3 Key Ingredients for Effective School Marketing

In today’s private, independent and faith-based schools, marketing is critical to enrollment growth.

I am often asked about the main functions of the staff dedicated to marketing. Whether you have a full-time marketing director, or this function is combined in another position, it is important for you to focus on the following three key ingredients:

1. Lead Generation

Lead generation is the primary activity that leads to prospective parents calling, emailing, completing your call-to-action form, or visiting campus. It is the strategy that moves a parent to take the first step and express interest in your school.

Who is responsible for generating leads for enrollment in your school?

If you have a marketing director, this person should be partially responsible.

While the admissions director is also involved in generating leads through feeder school contacts and parent ambassador programs, the marketing director must be focused on this effort. The marketing director should lead the Inbound Marketing strategy with the main purposes of generating leads for the admissions effort.

I have been involved in many conversations with school leaders where this isn’t taking place. The marketing director may be involved in placing ads or designing newsletters. However, the marketing director may not understand the importance of generating admissions leads. Sometimes this occurs because the marketing director does not have the know-how or is reporting to the development/advancement director where this isn’t a priority.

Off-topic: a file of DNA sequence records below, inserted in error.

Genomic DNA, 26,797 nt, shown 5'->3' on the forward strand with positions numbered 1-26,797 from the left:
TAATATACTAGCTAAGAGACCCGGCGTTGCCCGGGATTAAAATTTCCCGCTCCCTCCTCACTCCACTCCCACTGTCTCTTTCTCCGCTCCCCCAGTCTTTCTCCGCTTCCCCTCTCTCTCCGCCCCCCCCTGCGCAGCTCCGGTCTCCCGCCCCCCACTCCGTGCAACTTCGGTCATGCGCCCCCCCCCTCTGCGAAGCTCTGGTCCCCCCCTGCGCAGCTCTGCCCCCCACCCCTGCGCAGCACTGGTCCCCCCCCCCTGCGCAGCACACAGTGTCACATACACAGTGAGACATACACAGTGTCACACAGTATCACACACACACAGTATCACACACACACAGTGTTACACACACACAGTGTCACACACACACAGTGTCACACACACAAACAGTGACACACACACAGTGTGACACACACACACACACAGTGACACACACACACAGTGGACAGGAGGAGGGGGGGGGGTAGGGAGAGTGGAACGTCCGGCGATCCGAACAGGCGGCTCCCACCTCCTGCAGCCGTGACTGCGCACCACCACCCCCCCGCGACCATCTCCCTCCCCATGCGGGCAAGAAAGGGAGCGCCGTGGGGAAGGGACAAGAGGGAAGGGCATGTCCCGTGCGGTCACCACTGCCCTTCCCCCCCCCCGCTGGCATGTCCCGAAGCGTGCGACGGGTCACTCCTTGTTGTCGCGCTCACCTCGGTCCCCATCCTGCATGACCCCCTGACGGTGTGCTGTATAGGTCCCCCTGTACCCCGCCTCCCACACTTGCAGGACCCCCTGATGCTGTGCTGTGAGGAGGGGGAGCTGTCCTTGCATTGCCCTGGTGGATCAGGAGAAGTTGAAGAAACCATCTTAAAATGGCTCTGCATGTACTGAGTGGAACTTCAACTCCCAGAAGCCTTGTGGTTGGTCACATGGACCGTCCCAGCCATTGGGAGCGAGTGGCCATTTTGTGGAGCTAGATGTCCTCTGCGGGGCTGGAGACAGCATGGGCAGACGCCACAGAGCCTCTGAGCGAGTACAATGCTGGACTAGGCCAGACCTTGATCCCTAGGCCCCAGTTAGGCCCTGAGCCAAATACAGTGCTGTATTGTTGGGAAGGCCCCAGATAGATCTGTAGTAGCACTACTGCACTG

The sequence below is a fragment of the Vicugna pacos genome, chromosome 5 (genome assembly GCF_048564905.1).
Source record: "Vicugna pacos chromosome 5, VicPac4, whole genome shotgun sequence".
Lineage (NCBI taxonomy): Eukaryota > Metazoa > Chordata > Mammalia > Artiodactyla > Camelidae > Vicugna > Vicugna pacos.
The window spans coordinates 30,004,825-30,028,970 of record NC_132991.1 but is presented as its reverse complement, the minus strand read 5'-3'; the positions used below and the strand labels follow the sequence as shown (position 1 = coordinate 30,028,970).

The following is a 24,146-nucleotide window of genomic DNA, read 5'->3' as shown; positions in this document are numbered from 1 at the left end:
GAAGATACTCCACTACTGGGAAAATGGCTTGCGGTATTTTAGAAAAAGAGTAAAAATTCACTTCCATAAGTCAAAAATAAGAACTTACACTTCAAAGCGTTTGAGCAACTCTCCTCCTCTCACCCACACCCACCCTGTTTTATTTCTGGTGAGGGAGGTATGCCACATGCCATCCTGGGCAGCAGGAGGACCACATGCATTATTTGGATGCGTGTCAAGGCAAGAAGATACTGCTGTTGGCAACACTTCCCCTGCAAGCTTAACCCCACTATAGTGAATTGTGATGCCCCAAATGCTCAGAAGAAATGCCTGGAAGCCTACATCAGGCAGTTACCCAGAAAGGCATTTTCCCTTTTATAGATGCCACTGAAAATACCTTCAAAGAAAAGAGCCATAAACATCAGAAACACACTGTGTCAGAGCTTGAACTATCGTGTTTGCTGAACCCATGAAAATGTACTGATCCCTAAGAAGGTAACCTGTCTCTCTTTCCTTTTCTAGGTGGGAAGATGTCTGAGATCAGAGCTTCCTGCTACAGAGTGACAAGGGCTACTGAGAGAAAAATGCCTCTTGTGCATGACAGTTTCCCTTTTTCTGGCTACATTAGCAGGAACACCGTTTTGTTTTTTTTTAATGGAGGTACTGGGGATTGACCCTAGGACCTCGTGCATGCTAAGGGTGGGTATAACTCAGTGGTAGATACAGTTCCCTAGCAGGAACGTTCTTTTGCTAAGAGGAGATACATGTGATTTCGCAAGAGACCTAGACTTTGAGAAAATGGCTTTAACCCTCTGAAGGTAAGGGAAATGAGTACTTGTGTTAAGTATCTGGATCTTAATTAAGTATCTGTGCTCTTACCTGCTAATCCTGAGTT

Lead generation is a key ingredient that must be part of your school’s marketing effort.

2. Storytelling

The marketing director, or the person responsible for marketing, should also be the chief storyteller of your school. The reality is that outstanding stories occur everyday in your school. The marketing director must work to collect and tell these stories, especially online. As these stories are collected, they can be communicated on the school’s website and in social media.

The irony is that we have the opportunity to communicate any story about our school in real-time, 24/7. While this takes work and effort, I believe that this should be the priority for a marketing director and a key ingredient to your marketing effort.

School marketing leaders must be effective storytellers. These stories should be told through written word, photos, videos and more. Through these stories, the marketing director will work to bring the school to life. As the prospective parent is drawn into the story that is being told, they can then see themselves in the story.

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